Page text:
I ran a parallel journalistic investigation during 2005, and I have great residual respect for Mick Palmer and the work his team did. They were stymied by a department so mired in a culture of paranoia that I suspect even blowing your nose in public was frowned upon, let alone releasing a document.

Palmer had a tough gig, and wrote an extensive report, but beyond that — not much. It’s not easy to criticise him. I’m loyal and think he’s one of the good guys at heart. But I cannot see how he can reconcile his conscience with what’s going on now, especially given the emphasis on the AFP in their regional role in this whole debate.

The Palmer Report was strong, but it was buried. It was a one-day wonder in July 2005. Only a couple of dedicated journos, lawyers and former immigration minister Amanda Vanstone bothered to read it. It was also deliberately released so broadcasters had only 10 minutes to skim through a tome of over 200 pages before going to air, as the ABC’s Michael Brissenden reported that night.

What is unusual, at least to me, is how little we’ve learnt from what was then a headline story in the media. Maybe in this age of social media and shorter attention spans we will learn even less from history than we have in the past?

We haven’t learnt that outsourcing our dirty work to private corporations — Global Solutions Limited, Serco, G4S, or one of the others — is a recipe for disaster. Firstly, all these companies are a bit like a telco mobile phone plan: obscure and impenetrable to any accountability. Whether that be ownership, tax or human rights.

The ludicrous expense of running an immigration policy just near the Javanese coast — 2000 kilometres away from Australia, like we do on Christmas Island — let alone Manus or Nauru, reeks of cynicism and incompetence. For what? A couple of redneck seats?

My oldest son was 11 when Cornelia was found in Baxter. He was a fledgling guitarist and wrote a very heartfelt song about her, helped with some lyrics by a pro-bono lawyer from the University of Newcastle Legal Centre. That’s how much it affected a then 11-year-old boy.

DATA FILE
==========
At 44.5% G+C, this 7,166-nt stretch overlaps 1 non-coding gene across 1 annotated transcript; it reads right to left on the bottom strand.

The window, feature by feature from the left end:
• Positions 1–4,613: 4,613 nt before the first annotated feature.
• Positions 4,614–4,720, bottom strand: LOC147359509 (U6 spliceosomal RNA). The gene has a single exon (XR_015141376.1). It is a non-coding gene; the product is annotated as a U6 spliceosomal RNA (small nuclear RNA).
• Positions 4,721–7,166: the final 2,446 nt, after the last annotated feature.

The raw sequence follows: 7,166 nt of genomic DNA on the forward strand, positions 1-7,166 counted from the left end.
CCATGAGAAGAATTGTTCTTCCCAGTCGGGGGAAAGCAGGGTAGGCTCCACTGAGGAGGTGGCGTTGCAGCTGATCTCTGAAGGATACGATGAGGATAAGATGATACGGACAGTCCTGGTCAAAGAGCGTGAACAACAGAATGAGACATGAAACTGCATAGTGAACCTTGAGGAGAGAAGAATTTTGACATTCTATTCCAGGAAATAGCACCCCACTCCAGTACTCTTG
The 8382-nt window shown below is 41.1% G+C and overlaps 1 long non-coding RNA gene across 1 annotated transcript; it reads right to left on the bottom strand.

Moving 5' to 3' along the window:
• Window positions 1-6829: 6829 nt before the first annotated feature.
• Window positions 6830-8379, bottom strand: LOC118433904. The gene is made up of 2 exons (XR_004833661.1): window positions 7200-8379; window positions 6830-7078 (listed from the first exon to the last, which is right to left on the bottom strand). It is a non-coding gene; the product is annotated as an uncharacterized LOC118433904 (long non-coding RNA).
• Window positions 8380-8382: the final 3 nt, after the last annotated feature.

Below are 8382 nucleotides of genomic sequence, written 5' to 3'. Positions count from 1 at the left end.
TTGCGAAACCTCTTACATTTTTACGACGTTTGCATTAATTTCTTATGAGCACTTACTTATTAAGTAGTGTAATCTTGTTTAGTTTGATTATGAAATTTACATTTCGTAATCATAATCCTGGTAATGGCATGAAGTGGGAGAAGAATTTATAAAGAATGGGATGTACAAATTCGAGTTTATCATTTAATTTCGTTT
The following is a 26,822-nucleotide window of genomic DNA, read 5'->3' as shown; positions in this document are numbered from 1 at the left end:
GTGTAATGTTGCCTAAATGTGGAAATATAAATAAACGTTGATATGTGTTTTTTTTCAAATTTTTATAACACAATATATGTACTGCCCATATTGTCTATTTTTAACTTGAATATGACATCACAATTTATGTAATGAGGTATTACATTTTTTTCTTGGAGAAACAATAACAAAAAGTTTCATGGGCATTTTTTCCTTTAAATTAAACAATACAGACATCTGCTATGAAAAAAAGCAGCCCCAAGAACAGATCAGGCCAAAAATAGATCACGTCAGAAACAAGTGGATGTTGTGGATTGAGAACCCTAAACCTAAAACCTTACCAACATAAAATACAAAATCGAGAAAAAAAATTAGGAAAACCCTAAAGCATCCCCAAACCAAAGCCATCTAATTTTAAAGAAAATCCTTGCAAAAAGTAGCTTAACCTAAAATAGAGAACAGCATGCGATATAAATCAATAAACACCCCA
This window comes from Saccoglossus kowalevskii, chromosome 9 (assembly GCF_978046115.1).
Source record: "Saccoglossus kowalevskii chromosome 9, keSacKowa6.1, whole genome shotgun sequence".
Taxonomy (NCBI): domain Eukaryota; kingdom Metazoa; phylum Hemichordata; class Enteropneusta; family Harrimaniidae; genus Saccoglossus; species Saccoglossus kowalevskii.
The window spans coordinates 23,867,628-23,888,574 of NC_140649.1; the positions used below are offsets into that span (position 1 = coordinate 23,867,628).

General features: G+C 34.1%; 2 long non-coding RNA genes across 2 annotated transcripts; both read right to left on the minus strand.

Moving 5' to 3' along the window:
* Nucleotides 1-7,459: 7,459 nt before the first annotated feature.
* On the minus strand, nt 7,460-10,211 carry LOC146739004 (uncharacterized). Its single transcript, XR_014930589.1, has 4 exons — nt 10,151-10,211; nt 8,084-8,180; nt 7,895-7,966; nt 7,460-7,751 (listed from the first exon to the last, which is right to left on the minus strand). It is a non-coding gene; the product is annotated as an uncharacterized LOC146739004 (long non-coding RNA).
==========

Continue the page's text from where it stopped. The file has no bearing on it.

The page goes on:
He even had the guts to perform it live in front of more than 400 people at the Ryde Civic Centre on 2 September 2005. Current Immigration Minister Tony Burke had stood on the same stage earlier that night, railing against the inequities in the Immigration Department and the privatisation of detention.

My daughter, eight years old in 2005, came with me to Adelaide to visit Cornelia after she had been found. Both our pictures were in the press that day, which I wasn’t comfortable with, but was par for the course. Not long afterwards, while the Palmer inquiry was in full swing, we received a letter, covered in human faeces, with a threat to kidnap my daughter. It was delivered personally without a stamp to our mailbox.

To me, that epitomised the level of hatred out there against anyone who tries, even hesitantly, to speak up for human rights and equality. We were pretty scared, but I’ve since discovered this sort of thing is routine for anyone who’s been in the public eye.

I guess the question my young and hopeful kids are puzzled about is: how have we as a society come to this?

My daughter is now 17, and tells stories about her peer group, who say they “hate refugees, because they’re all terrorists”. She often asks, rhetorically: “What is wrong with people?” For her, it’s genuine despair and bewilderment.

My own peers are more jaded. They're only consoled by the potential for a backlash against intolerance and the kind of rigid blindness and stupidity brought about by rampant and unchecked bureaucracies like the Department of Immigration.

Perhaps that backlash will happen in our lifetimes? Meanwhile, there are marginal seats to deliver to the duopoly, taxpayer largesse to go on unconscionable policies, and spin doctors to pay — so don’t hold your breath.